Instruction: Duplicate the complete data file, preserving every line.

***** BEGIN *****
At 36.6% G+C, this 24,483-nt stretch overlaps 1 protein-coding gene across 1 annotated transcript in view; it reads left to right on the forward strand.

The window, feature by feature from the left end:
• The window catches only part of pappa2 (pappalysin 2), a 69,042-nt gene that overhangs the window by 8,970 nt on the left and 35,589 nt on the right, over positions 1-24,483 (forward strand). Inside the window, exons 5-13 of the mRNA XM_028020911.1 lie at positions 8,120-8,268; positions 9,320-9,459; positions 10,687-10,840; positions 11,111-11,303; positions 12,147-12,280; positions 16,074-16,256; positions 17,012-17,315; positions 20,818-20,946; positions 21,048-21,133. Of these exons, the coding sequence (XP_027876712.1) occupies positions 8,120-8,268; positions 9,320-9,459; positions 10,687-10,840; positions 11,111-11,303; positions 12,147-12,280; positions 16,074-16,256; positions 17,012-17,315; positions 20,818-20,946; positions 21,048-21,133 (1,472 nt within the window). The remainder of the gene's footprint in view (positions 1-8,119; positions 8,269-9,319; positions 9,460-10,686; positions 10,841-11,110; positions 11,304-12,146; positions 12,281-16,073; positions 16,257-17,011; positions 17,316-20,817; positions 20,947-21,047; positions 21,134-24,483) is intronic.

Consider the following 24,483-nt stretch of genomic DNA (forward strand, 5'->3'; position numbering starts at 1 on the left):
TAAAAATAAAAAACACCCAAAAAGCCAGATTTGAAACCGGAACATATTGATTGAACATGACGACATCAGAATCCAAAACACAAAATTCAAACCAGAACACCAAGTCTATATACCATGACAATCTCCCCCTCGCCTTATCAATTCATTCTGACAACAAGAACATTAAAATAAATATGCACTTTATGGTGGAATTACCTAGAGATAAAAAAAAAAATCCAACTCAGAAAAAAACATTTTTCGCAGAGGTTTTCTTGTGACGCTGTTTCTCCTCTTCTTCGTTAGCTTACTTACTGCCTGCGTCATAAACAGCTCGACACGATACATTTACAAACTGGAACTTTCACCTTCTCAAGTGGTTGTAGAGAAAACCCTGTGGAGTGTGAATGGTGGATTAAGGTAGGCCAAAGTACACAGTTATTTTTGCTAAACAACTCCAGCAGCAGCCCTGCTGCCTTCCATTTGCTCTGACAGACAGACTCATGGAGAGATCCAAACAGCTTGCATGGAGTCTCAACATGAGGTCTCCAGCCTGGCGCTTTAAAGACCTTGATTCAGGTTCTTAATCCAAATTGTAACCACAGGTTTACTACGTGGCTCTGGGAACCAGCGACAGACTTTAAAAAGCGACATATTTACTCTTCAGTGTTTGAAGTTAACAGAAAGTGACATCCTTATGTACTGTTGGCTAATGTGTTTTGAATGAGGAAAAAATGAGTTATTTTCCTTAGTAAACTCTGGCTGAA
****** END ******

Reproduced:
At 36.6% G+C, this 24,483-nt stretch overlaps 1 protein-coding gene across 1 annotated transcript in view; it reads left to right on the forward strand.

The window, feature by feature from the left end:
• The window catches only part of pappa2 (pappalysin 2), a 69,042-nt gene that overhangs the window by 8,970 nt on the left and 35,589 nt on the right, over positions 1-24,483 (forward strand). Inside the window, exons 5-13 of the mRNA XM_028020911.1 lie at positions 8,120-8,268; positions 9,320-9,459; positions 10,687-10,840; positions 11,111-11,303; positions 12,147-12,280; positions 16,074-16,256; positions 17,012-17,315; positions 20,818-20,946; positions 21,048-21,133. Of these exons, the coding sequence (XP_027876712.1) occupies positions 8,120-8,268; positions 9,320-9,459; positions 10,687-10,840; positions 11,111-11,303; positions 12,147-12,280; positions 16,074-16,256; positions 17,012-17,315; positions 20,818-20,946; positions 21,048-21,133 (1,472 nt within the window). The remainder of the gene's footprint in view (positions 1-8,119; positions 8,269-9,319; positions 9,460-10,686; positions 10,841-11,110; positions 11,304-12,146; positions 12,281-16,073; positions 16,257-17,011; positions 17,316-20,817; positions 20,947-21,047; positions 21,134-24,483) is intronic.

Consider the following 24,483-nt stretch of genomic DNA (forward strand, 5'->3'; position numbering starts at 1 on the left):
TAAAAATAAAAAACACCCAAAAAGCCAGATTTGAAACCGGAACATATTGATTGAACATGACGACATCAGAATCCAAAACACAAAATTCAAACCAGAACACCAAGTCTATATACCATGACAATCTCCCCCTCGCCTTATCAATTCATTCTGACAACAAGAACATTAAAATAAATATGCACTTTATGGTGGAATTACCTAGAGATAAAAAAAAAAATCCAACTCAGAAAAAAACATTTTTCGCAGAGGTTTTCTTGTGACGCTGTTTCTCCTCTTCTTCGTTAGCTTACTTACTGCCTGCGTCATAAACAGCTCGACACGATACATTTACAAACTGGAACTTTCACCTTCTCAAGTGGTTGTAGAGAAAACCCTGTGGAGTGTGAATGGTGGATTAAGGTAGGCCAAAGTACACAGTTATTTTTGCTAAACAACTCCAGCAGCAGCCCTGCTGCCTTCCATTTGCTCTGACAGACAGACTCATGGAGAGATCCAAACAGCTTGCATGGAGTCTCAACATGAGGTCTCCAGCCTGGCGCTTTAAAGACCTTGATTCAGGTTCTTAATCCAAATTGTAACCACAGGTTTACTACGTGGCTCTGGGAACCAGCGACAGACTTTAAAAAGCGACATATTTACTCTTCAGTGTTTGAAGTTAACAGAAAGTGACATCCTTATGTACTGTTGGCTAATGTGTTTTGAATGAGGAAAAAATGAGTTATTTTCCTTAGTAAACTCTGGCTGAA